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What are the benefits of listening to music at work?

Many office workers say listening to music makes them more productive at work. Photo: Good Brigade/Getty
Many office workers say listening to music makes them more productive at work. Photo: Good Brigade/Getty

Whether or not the radio should be on in the office is often a source of contention. For some, it’s nothing more than irritating. For others, music is a welcome distraction from the chatter of colleagues and helps them focus on their work.

Silence may be golden to some, but an increasing number of people say they enjoy listening to music while they work. Even music streaming services, such as Spotify, offer playlists tailored to different working environments, including offices.

But are there any benefits of listening to music at work?

A survey of more than 4,500 people by TotalJobs found 79% can boost their productivity by listening to music. According to music psychologist Dr Anneli Haake, who was involved in the research, this is partly because music can be a mental stimulant and when people become stimulated by the work they are doing, their performance can increase.

This does depend on certain factors though, such as whether one is introverted or extroverted. Those who are extroverted need more stimulation or “arousal” to reach their performance peak, whereas introverts need less.

“Enjoyed as a private activity, music in offices can be seen by employees as a perk; a positive route to personal happiness and wellbeing,” Dr Haake said. “What’s more, it’s a clever way to help manage work environments and minimise interruptions; a cost effective way to combat stress; and a positive technique for encouraging employee self-care.”

Research has also shown listening to music at work can boost mood. More than half of those polled for the TotalJobs research – 59% – said music boosts their psychological wellbeing.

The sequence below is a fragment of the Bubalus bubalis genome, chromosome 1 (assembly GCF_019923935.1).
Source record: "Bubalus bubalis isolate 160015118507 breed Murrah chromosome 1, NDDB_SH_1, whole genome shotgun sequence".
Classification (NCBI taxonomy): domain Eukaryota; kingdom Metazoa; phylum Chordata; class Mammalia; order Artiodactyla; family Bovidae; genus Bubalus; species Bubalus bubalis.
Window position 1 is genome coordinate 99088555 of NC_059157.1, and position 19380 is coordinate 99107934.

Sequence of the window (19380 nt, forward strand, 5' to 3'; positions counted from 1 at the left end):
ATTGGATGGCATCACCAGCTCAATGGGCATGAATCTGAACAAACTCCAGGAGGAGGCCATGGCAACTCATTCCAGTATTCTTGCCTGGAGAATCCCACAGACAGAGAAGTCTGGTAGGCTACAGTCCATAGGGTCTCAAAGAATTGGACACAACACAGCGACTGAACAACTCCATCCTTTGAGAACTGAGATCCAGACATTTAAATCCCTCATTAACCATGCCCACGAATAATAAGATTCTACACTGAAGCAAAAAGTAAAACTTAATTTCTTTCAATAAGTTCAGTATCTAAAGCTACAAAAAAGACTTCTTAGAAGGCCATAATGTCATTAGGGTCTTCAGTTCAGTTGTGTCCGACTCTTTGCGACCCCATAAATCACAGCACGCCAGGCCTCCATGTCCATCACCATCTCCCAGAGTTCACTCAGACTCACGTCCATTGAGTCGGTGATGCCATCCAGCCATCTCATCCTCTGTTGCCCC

Listening to music has also been shown to reduce levels of the stress-related hormone cortisol – as specifically, hearing relaxing music can help facilitate recovery from a psychologically stressful task. A 2016 study found that music-listening could also boost mood and wellbeing in older adults suffering from cognitive decline, which compared the benefits of music to those of meditation.

Music at work has also been linked to better focus and creativity. A study of 155 people published in the journal Plos One in 2017 found that listening to upbeat music enhanced participants creative “divergent thinking” and helped people come up with more original ideas.

Yet while the study linked music listening to creativity, it might not help with problem-solving. The researchers said their work “aimed to shed light on the potential association of music listening for optimising divergent and convergent creativity, and demonstrated that listening to ‘happy music’ (ie, classical music that elicits positive mood and is high on arousal) is associated with an increase in divergent thinking, but not convergent thinking.”

It’s also important to note that the benefits of listening to music while you work depend on what type of music you’re listening to. The TotalJobs research shows the most popular genre is pop, chart, folk and indie (35%), followed by rock, grunge and metal (26%).

Classical music was the least popular, with just 7% of people saying they preferred it in the workplace, despite the genre being linked to better focus.

Some companies are even producing music specifically designed to be listened to while you work to improve concentration.

FocusAtWill, an app, produces so-called “streamlined music” in order to “to alter brain activity towards a state that is more conducive to productivity”.

While encouraging music in the workplace has the potential to help wellbeing and productivity, it’s also important to make sure workers have control over when and what they listen to.

With so many of us working in open plan offices, it’s worth investing in a pair of headphones. Keep the volume down so you can hear your colleagues or your phone and try not to hum along or tap your feet too, to avoid the wrath of irritated co-workers.